Is there a forum for sharpening systems?

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Jeff

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Does anyone else use sharpening systems

Tormek?
TSProf?
WickedEdge?
Hapstone?
EdgePro?

… or are they incapable of achieving a low enough angle?
 
Does anyone else use sharpening systems

Tormek?
TSProf?
WickedEdge?
Hapstone?
EdgePro?

… or are they incapable of achieving a low enough angle?

I don't-- cuz would take ALL Of the fun out of my JNat playtime!

I mean... why else would I cut everything (including meal prep) on ceramic plates while summoning the force of Greyskull like He-man. 💪

It's all about those rocks for me!
 
I used a KME for quite some time.

Is there something specific you're looking to find out?

Nothing specific.

I have/use Tormek, TSProf, WickedEdge and sometimes EdgePro.

Just wondering what DPS people go to on J-Knives as the systems do have limits whic sometimes do not seem acute enough (8° or 9° DPS)

You can always tell a system sharpener as they van (and do) give the sharpening angle where as freehand sharpeners don’t because it is a much less quantitive process.
 
Nothing specific.

I have/use Tormek, TSProf, WickedEdge and sometimes EdgePro.

Just wondering what DPS people go to on J-Knives as the systems do have limits whic sometimes do not seem acute enough (8° or 9° DPS)

You can always tell a system sharpener as they van (and do) give the sharpening angle where as freehand sharpeners don’t because it is a much less quantitive process.
Best bet is to touch up on your German
 
Nothing specific.

I have/use Tormek, TSProf, WickedEdge and sometimes EdgePro.

Just wondering what DPS people go to on J-Knives as the systems do have limits whic sometimes do not seem acute enough (8° or 9° DPS)

You can always tell a system sharpener as they van (and do) give the sharpening angle where as freehand sharpeners don’t because it is a much less quantitive process.
I have a TSProf, which came in very handy during the period when I was ramping up my sharpening skills, and needed a good reference point for what a proper apex should be like. I don't use it much now, except for three things:

1) Some friend brings a load of knives to sharpen and needs them back much sooner than the "this will be fun" threshold.
2) I get a knife with a tiny little bevel that I can't feel properly on the stones, and which will inevitably have too high an angle anyway
3) I want to sharpen to a known angle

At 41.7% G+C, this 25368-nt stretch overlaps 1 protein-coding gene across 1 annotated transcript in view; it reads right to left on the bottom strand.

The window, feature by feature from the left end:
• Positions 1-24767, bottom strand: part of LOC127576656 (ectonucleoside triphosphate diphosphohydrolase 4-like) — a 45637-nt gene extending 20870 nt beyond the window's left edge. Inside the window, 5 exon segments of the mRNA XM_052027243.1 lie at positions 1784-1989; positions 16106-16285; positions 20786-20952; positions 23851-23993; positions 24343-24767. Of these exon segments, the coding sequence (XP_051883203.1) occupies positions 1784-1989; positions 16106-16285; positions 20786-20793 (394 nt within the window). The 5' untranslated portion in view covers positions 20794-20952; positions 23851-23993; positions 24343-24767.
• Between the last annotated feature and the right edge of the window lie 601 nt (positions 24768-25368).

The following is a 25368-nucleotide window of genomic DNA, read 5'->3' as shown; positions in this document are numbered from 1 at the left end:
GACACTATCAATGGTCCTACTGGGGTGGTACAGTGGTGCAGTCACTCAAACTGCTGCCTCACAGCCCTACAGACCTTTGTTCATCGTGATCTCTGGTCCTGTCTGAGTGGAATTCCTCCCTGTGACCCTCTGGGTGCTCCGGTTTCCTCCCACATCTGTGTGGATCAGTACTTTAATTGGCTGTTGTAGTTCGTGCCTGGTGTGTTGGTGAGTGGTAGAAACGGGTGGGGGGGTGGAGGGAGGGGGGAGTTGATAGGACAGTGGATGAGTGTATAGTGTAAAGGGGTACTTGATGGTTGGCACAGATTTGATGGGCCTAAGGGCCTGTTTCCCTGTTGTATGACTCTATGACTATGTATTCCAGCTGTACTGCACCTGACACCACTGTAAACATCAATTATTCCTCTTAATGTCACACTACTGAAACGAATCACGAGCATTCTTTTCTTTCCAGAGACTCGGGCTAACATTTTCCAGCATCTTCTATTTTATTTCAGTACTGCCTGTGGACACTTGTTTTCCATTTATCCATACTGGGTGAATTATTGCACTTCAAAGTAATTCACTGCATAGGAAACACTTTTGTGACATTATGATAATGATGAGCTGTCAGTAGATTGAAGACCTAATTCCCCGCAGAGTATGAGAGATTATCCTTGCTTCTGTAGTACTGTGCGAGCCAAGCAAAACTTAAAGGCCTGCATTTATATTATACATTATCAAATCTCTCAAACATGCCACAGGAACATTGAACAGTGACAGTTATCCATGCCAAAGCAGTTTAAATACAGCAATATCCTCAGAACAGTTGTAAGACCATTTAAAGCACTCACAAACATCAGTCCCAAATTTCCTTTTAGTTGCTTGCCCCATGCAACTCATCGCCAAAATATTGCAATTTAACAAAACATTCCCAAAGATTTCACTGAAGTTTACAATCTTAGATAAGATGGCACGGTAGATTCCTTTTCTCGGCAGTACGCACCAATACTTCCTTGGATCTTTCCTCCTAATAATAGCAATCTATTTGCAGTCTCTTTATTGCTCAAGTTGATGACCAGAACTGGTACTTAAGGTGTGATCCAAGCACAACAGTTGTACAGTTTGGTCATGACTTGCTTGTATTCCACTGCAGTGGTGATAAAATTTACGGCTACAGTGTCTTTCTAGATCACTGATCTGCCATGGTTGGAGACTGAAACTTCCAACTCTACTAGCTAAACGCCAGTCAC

As for what angles I go to on JKnives, it's usually 11-12 degrees, which is no problem as long as you have the fillet clamps.
 
I have a TSProf K03, but I use it primarily on folding, or EDC knives where I prefer a good edge, along with a crisp, well-defined bevel. You have less of a tendency to mar the finish and thinning generally isn't an issue for such blades. That and:
1) Some friend brings a load of knives to sharpen and needs them back much sooner than the "this will be fun" threshold.

With kitchen knives I prefer convexity to those crisp bevels, and the edges themselves tend to be so thin, and sharpen so quickly, (in comparison to some relatively thick piece of PM steel), that it doesn't warrant the time required to properly clamp them in.
Bench stones offer much more variety as well.
 
I have a TSProf K03, but I use it primarily on folding, or EDC knives where I prefer a good edge, along with a crisp, well-defined bevel. You have less of a tendency to mar the finish and thinning generally isn't an issue for such blades. That and:


With kitchen knives I prefer convexity to those crisp bevels, and the edges themselves tend to be so thin, and sharpen so quickly, (in comparison to some relatively thick piece of PM steel), that it doesn't warrant the time required to properly clamp them in.
Bench stones offer much more variety as well.


Agreed, but you have the skill to freehand. I am not tjere yet and I do not want to “practice” on a good J-Knife.

But I appre iate your points.
 
I have a TSPROF K03 and it's fantastic. I like it far better than my old KME.

I've used it only on folding knives so far. I haven't figured out whether it plays a role on Japanese steel kitchen knives.